Audrey is simply one of the most loveable heroines you’ll ever meet. She may have grown up a pampered Upper East Side princess and her job as an Instagram influencer is not one many take seriously, but she works hard at her job and is so genuinely sweet and charming that you cannot help but love her. Her best friend since childhood, Clarke, has always been there for her and they seriously have the best friendship. I’ve adored their interactions all throughout the Central Park Pact series and I love how they’re always there for each other, no matter what. Clarke may look like a hunk and have a playboy image, but he also works hard at his father’s company and there’s far more to him than others see.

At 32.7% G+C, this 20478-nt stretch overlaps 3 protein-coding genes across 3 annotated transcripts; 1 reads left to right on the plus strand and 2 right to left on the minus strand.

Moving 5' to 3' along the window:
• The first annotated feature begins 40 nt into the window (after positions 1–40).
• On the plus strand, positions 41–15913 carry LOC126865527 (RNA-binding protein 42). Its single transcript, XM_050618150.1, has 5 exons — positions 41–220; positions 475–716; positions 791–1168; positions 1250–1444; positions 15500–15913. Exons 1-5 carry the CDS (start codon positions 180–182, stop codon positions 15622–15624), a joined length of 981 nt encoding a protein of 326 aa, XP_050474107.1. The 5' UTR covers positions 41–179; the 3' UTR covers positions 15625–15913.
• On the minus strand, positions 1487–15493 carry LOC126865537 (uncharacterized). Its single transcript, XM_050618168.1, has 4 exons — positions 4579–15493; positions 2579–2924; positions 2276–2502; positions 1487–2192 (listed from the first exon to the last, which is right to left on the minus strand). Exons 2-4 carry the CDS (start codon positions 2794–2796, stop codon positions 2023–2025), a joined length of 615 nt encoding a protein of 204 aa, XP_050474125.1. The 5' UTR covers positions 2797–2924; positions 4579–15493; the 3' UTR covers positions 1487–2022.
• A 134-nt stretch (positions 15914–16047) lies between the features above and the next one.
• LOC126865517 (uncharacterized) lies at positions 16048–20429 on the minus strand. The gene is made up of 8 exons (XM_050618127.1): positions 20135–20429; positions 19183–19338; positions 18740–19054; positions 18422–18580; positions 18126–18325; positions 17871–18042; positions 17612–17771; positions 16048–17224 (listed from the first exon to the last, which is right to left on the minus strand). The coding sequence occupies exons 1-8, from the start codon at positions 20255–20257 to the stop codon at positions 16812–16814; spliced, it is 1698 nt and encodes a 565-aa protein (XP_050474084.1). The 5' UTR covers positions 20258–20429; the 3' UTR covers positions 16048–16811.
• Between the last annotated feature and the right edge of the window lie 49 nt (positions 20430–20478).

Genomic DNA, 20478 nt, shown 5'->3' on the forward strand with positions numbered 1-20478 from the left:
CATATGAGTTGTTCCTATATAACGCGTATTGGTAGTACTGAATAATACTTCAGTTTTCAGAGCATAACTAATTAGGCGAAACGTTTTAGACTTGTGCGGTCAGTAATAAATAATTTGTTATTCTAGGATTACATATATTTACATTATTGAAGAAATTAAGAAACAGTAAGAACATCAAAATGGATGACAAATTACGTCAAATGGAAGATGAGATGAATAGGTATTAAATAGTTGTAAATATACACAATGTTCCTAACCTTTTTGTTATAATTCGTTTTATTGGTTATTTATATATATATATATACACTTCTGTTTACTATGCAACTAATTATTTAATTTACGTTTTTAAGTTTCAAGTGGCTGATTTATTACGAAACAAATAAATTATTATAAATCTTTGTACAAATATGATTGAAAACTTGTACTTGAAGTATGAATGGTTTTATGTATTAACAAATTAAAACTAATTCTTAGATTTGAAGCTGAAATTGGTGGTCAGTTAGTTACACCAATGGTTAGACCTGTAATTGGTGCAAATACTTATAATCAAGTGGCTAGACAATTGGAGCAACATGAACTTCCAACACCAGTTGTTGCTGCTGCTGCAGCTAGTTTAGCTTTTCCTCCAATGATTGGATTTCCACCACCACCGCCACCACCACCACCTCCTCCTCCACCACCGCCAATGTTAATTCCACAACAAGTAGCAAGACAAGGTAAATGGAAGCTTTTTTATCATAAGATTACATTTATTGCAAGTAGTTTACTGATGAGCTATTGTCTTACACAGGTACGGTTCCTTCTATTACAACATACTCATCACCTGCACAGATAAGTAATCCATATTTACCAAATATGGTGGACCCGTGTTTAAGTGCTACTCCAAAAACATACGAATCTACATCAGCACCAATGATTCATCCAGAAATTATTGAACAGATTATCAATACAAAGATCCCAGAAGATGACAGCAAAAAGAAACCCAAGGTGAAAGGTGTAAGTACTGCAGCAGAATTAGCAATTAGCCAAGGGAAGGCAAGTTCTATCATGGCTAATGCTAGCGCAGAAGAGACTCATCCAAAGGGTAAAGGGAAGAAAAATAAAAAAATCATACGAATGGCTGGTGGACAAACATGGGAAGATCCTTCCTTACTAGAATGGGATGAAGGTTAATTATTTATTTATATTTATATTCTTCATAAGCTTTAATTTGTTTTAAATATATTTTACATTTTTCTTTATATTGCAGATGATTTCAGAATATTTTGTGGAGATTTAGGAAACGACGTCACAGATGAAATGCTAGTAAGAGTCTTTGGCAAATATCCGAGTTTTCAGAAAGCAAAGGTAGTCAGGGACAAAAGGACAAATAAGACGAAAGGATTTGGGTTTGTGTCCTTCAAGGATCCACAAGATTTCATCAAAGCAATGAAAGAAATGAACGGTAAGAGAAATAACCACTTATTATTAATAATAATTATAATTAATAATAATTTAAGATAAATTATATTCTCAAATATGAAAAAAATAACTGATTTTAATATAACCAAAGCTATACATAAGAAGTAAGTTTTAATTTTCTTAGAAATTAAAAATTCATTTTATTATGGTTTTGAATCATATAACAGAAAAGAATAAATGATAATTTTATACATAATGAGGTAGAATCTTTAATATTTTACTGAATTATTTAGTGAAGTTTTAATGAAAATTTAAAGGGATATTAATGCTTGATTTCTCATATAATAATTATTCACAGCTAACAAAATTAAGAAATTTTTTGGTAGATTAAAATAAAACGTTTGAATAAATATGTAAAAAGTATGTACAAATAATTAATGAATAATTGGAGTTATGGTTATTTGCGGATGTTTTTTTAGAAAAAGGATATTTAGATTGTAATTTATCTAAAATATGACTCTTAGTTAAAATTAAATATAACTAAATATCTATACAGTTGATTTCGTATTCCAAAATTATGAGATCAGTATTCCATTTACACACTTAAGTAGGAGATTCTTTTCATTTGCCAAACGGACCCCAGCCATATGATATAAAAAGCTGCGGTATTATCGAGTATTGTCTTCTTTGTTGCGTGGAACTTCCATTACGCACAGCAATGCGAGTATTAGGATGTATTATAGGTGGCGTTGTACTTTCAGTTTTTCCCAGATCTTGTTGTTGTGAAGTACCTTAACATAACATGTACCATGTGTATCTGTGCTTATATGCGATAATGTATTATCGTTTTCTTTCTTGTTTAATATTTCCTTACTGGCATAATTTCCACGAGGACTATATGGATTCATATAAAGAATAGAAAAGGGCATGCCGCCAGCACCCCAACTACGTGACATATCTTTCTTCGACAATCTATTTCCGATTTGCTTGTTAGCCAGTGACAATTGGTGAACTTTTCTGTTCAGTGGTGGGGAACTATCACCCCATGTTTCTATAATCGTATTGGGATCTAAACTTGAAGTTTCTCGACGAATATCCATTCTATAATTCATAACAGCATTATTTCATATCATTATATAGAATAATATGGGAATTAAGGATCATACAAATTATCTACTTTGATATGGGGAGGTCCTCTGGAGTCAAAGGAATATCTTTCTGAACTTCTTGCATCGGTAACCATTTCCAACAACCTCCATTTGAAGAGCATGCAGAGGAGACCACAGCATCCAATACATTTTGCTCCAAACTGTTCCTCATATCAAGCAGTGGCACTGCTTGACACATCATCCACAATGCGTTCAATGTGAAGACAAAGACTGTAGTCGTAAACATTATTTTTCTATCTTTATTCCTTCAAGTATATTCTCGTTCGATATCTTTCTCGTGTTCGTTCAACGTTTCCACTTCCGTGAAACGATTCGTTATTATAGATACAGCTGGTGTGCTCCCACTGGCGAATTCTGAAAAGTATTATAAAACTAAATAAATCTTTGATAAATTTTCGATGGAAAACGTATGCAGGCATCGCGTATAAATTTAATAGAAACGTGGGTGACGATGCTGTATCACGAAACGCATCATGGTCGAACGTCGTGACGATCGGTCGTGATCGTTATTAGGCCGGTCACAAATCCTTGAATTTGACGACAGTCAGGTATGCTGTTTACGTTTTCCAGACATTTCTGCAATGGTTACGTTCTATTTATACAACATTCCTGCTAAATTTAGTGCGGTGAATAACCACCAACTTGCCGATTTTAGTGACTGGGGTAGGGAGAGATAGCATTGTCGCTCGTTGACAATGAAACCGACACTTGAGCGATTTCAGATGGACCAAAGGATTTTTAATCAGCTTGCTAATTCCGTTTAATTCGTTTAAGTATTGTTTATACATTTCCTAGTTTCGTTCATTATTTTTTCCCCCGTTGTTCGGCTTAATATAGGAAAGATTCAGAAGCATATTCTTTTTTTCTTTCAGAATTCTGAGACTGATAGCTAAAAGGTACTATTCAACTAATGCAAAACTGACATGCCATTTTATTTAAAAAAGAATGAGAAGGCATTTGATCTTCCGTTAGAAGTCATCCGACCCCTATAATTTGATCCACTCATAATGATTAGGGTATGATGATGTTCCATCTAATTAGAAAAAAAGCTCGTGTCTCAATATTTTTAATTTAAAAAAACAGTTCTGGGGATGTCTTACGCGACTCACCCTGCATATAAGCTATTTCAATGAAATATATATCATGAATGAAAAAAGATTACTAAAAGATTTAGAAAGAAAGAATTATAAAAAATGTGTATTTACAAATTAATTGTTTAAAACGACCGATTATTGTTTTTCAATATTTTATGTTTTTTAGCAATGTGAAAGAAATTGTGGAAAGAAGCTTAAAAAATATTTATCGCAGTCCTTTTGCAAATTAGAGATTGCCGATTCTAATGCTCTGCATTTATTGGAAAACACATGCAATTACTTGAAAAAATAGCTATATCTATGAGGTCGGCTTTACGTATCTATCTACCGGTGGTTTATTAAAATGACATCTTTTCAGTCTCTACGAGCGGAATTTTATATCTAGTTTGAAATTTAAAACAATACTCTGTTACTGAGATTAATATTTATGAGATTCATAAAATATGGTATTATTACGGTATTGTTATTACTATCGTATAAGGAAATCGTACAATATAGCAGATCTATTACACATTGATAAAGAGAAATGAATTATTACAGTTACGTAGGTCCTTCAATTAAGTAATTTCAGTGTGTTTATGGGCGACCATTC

Clarke and Audrey have faked an engagement before to get out of a situation, but this time something’s different. This time the two of them are starting to see what is crystal clear to everyone they know: that Clarke and Audrey are made for each other. They know they love each other and that is never in question throughout the book (another thing I loved), but what they can’t see is that they’re also in love with one another. Both of them are wary of risking their hearts. For Audrey having found out that her boyfriend was married shook her to the core and Clarke has a past of his own that makes him want to guard his heart. A fake relationship with their best friend is easy for both of them. Until new and uncomfortable feelings start to arise. Feelings that make their fake engagement feel all-too-real. How things play out, I won’t reveal. Suffice it to say Ms. Layne takes readers on a wonderful journey in one of the best friends-to-lovers stories I’ve ever read. Everything about Audrey and Clarke’s journey worked for me and I think it’s in part because Ms. Layne make the core love and friendship at the base of the relationship so strong and that strength shines. It’s the little moments Ms. Layne includes throughout the story that just bring everything in Audrey and Clarke’s relationship together. Their slide into love feels fated and though it’s not a smooth path to happily ever after, I was cheering them on every step of the way.